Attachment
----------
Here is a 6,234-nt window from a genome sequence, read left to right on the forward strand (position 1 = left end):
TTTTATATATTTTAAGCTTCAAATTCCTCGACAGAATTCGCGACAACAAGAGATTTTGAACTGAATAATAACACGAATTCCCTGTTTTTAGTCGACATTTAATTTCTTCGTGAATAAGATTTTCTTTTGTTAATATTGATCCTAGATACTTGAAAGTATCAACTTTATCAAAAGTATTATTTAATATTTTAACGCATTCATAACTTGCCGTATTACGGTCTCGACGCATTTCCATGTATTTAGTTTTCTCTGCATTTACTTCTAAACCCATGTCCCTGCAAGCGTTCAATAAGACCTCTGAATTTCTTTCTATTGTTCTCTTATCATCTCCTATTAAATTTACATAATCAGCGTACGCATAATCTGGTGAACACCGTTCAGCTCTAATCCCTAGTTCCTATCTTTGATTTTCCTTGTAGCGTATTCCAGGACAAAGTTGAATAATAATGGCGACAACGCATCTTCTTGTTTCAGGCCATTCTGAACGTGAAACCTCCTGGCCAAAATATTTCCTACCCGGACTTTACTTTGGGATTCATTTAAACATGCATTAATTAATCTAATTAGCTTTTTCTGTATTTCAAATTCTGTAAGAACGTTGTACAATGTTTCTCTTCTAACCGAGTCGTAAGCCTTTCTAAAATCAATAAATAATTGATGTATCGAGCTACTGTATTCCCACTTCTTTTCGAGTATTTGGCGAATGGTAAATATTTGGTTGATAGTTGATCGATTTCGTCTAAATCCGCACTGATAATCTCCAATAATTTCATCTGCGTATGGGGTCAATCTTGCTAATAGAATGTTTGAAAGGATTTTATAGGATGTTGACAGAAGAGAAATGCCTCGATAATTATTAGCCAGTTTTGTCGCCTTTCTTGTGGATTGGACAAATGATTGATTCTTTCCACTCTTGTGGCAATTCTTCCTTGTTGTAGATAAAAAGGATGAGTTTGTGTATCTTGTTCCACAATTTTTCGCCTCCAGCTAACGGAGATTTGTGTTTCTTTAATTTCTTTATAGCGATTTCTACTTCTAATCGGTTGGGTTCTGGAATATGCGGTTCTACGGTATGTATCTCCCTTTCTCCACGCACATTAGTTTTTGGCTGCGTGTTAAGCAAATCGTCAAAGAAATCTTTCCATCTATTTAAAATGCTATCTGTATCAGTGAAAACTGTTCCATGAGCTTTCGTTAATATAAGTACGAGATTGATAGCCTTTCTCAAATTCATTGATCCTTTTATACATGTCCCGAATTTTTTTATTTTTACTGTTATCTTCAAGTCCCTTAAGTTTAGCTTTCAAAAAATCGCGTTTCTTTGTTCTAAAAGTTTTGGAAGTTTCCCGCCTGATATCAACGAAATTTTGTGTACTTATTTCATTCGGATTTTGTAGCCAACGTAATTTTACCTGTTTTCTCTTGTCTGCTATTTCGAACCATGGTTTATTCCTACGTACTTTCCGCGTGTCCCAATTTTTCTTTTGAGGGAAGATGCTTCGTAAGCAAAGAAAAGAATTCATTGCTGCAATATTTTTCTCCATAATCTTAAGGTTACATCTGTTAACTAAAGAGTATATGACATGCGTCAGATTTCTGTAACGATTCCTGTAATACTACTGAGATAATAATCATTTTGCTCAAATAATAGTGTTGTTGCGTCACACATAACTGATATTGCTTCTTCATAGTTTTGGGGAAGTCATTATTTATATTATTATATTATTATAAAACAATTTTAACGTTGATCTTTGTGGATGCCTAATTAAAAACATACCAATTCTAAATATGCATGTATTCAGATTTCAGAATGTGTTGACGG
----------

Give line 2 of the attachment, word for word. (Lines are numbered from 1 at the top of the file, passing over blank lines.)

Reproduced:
TTTTATATATTTTAAGCTTCAAATTCCTCGACAGAATTCGCGACAACAAGAGATTTTGAACTGAATAATAACACGAATTCCCTGTTTTTAGTCGACATTTAATTTCTTCGTGAATAAGATTTTCTTTTGTTAATATTGATCCTAGATACTTGAAAGTATCAACTTTATCAAAAGTATTATTTAATATTTTAACGCATTCATAACTTGCCGTATTACGGTCTCGACGCATTTCCATGTATTTAGTTTTCTCTGCATTTACTTCTAAACCCATGTCCCTGCAAGCGTTCAATAAGACCTCTGAATTTCTTTCTATTGTTCTCTTATCATCTCCTATTAAATTTACATAATCAGCGTACGCATAATCTGGTGAACACCGTTCAGCTCTAATCCCTAGTTCCTATCTTTGATTTTCCTTGTAGCGTATTCCAGGACAAAGTTGAATAATAATGGCGACAACGCATCTTCTTGTTTCAGGCCATTCTGAACGTGAAACCTCCTGGCCAAAATATTTCCTACCCGGACTTTACTTTGGGATTCATTTAAACATGCATTAATTAATCTAATTAGCTTTTTCTGTATTTCAAATTCTGTAAGAACGTTGTACAATGTTTCTCTTCTAACCGAGTCGTAAGCCTTTCTAAAATCAATAAATAATTGATGTATCGAGCTACTGTATTCCCACTTCTTTTCGAGTATTTGGCGAATGGTAAATATTTGGTTGATAGTTGATCGATTTCGTCTAAATCCGCACTGATAATCTCCAATAATTTCATCTGCGTATGGGGTCAATCTTGCTAATAGAATGTTTGAAAGGATTTTATAGGATGTTGACAGAAGAGAAATGCCTCGATAATTATTAGCCAGTTTTGTCGCCTTTCTTGTGGATTGGACAAATGATTGATTCTTTCCACTCTTGTGGCAATTCTTCCTTGTTGTAGATAAAAAGGATGAGTTTGTGTATCTTGTTCCACAATTTTTCGCCTCCAGCTAACGGAGATTTGTGTTTCTTTAATTTCTTTATAGCGATTTCTACTTCTAATCGGTTGGGTTCTGGAATATGCGGTTCTACGGTATGTATCTCCCTTTCTCCACGCACATTAGTTTTTGGCTGCGTGTTAAGCAAATCGTCAAAGAAATCTTTCCATCTATTTAAAATGCTATCTGTATCAGTGAAAACTGTTCCATGAGCTTTCGTTAATATAAGTACGAGATTGATAGCCTTTCTCAAATTCATTGATCCTTTTATACATGTCCCGAATTTTTTTATTTTTACTGTTATCTTCAAGTCCCTTAAGTTTAGCTTTCAAAAAATCGCGTTTCTTTGTTCTAAAAGTTTTGGAAGTTTCCCGCCTGATATCAACGAAATTTTGTGTACTTATTTCATTCGGATTTTGTAGCCAACGTAATTTTACCTGTTTTCTCTTGTCTGCTATTTCGAACCATGGTTTATTCCTACGTACTTTCCGCGTGTCCCAATTTTTCTTTTGAGGGAAGATGCTTCGTAAGCAAAGAAAAGAATTCATTGCTGCAATATTTTTCTCCATAATCTTAAGGTTACATCTGTTAACTAAAGAGTATATGACATGCGTCAGATTTCTGTAACGATTCCTGTAATACTACTGAGATAATAATCATTTTGCTCAAATAATAGTGTTGTTGCGTCACACATAACTGATATTGCTTCTTCATAGTTTTGGGGAAGTCATTATTTATATTATTATATTATTATAAAACAATTTTAACGTTGATCTTTGTGGATGCCTAATTAAAAACATACCAATTCTAAATATGCATGTATTCAGATTTCAGAATGTGTTGACGG